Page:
I have developed learning modules, which will contain objectives and writing assignments, readings, links to discussions. (The "will contain" there indicates "work yet to be done," of course.)

I have about 65% or maybe 70% done of the presentation I'll be doing tomorrow at 10:10 a.m. on screencasts (with my colleague Jen C.). For me, 65-70% is like being finished. (Jen C., if you're reading this: kidding! it's all ready! no worries!)

So, I just have to find a few more readings, revise the writing assignments, write the objectives for the modules, create the discussion links. Piece of cake. Piece of crumb cake.

In other news, newly returned son last night came home late and pretty much stayed up all night (albeit noiselessly). I got up at 5 a.m. to take him to the airport, but I couldn't go to sleep till almost 1 because . . . he wasn't home yet. See, this is the problem with being the mom. No matter how much you know that it's not your responsibility to be awake when the kids roll home, sometimes your body will not synch up with that bit of logic. Thus, ergo & hence, I am exhausted. Let's call it a preview for a little featurette we'll call "Spring Semester: Return of the Unsleeping."

TAGS: featurette, preview, exhausted, cake

Wednesday, January 06, 2010

An alarming story, after the fact.

After my son, freshly returned from adventuring in the wide, dangerous world, downloaded three thousand pictures (let me enumerate: 1, 2, 3000) into iPhoto--approximately 52 of which he sent home whilst out adventuring--I was perusing them, him sitting nearby offering useful, drive-by commentary.

"That's in KL. That's at the monkey refuge. That's Elder Whosits from Australia."

I came upon a photo of him with a banged up, festering-looking elbow. I looked at him. He said, "I didn't tell you about that, did I."

Mothers of America, take note: when your post-adolescent son (and not all THAT post-) goes out adventuring in the wide, dangerous world, and the people reassure you, telling you that he's fine and safe and not to worry, the people are lying bastards, because he is probably out having accidents and medical conditions and stitches, and he isn't telling you about it until 15 months later when you see the pictures.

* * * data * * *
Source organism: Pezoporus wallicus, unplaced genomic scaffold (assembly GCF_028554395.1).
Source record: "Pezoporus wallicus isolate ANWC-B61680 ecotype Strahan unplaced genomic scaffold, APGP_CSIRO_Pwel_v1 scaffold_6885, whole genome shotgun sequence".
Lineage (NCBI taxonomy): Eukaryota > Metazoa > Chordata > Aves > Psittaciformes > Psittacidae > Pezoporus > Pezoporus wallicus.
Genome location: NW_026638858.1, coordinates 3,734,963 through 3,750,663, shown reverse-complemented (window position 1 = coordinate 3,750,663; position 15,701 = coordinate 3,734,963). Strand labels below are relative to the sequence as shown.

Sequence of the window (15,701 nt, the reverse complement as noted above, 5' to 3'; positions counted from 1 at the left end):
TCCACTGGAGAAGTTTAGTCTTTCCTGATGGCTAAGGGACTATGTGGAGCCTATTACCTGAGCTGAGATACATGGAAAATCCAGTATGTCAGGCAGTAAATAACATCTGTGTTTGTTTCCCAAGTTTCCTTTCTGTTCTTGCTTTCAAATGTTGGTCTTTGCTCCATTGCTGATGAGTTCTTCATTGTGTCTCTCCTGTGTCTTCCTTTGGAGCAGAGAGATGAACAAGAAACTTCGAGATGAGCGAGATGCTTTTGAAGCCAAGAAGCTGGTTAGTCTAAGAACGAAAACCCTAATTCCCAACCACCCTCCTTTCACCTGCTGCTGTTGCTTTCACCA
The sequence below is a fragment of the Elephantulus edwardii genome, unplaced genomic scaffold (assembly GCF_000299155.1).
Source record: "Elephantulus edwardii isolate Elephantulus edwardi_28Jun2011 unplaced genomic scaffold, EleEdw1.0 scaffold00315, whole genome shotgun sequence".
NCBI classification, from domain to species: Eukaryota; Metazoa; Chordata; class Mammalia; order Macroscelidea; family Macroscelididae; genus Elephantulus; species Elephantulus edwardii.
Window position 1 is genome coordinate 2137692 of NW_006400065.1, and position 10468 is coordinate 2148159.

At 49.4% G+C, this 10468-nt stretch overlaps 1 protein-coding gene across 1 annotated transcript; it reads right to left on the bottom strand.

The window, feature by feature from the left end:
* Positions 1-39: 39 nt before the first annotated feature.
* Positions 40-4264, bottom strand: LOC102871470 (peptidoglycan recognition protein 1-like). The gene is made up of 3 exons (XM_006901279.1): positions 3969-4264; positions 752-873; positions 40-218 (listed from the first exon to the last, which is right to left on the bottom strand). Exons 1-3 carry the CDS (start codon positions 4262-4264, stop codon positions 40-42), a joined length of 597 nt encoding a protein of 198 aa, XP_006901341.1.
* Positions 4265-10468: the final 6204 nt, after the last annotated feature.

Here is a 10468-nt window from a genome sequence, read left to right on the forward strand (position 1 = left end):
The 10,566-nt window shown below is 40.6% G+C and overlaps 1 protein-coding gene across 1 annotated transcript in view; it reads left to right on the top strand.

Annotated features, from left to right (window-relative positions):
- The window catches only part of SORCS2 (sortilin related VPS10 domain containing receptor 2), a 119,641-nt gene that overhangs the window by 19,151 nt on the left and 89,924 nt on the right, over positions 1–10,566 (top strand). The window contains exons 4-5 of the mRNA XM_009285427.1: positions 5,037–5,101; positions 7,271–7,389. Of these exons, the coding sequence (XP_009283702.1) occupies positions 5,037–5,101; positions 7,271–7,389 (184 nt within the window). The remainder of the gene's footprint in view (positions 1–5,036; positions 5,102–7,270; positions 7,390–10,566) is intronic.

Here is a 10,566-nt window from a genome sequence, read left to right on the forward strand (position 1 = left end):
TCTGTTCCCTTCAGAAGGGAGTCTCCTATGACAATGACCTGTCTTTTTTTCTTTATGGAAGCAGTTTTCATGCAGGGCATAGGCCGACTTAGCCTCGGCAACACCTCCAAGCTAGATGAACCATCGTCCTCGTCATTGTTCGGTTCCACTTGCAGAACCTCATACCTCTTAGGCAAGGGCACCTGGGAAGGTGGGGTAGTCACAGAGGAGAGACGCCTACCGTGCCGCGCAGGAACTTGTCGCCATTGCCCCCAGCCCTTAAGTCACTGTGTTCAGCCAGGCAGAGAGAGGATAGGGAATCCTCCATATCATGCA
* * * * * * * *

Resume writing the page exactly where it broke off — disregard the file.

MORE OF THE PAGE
Analogously, two weeks ago, Bruiser was attacked by a pack of wolves. I mean "wolves" metaphorically, of course. It was really more like a pack of wild dogs. And by "pack," I mean "three," and by "wild," I mean "neighborhood dogs, loose in their yard." But by "attacked," I mean "attacked": he required stitches and staples and drains and an antibiotic and an anti-inflammatory and the wearing of the giant ruff to prevent the licking.

I would have told you sooner, but I didn't want you to worry.

When he came home from the dog hospital, where they had sedated him while doing all the cleaning and patching, he was unsteady on his feet. There is not much that is sadder than an otherwise sound dog who is swaying a bit because he's all doped up. Wearing the giant ruff, to prevent the licking. The humiliation.

At first, the ruff was too humiliating to be borne. He carried himself like it was a barrier to sight and sound, and definitively an insurmountable obstacle to eye contact. But after a day or two, he just roared around as he usually does, which was, on the one hand, a heartening sign, but on the other hand, a little bit of nightmare: Dog with giant ruff rushes by the Christmas tree and spins it a quarter turn around. Dog with a giant ruff gets excited about the terrorist (UPS guy) at the door, knocks down a vase. Dog with a giant ruff goes to a Christmas party, smacks all the little kids in the face with the giant ruff. I'm not sure who was more sick of the giant ruff at the end of it all, us or Bruiser.

Tonight we took him to get the last stitches/staples removed. So now, as he lays by us in the evening as we watch television or do the crossword or read a novel, it's just the three of us: no medication to wrap in cheese so he'll take it, no giant plastic ruff, and no more worries about the licking. Well, hardly any worries about the licking.

TAGS: solicitous, licking, Bruiser, ruff, dog-on-dog brutality, analogously

Tuesday, January 05, 2010

Today I rather enjoyed . . .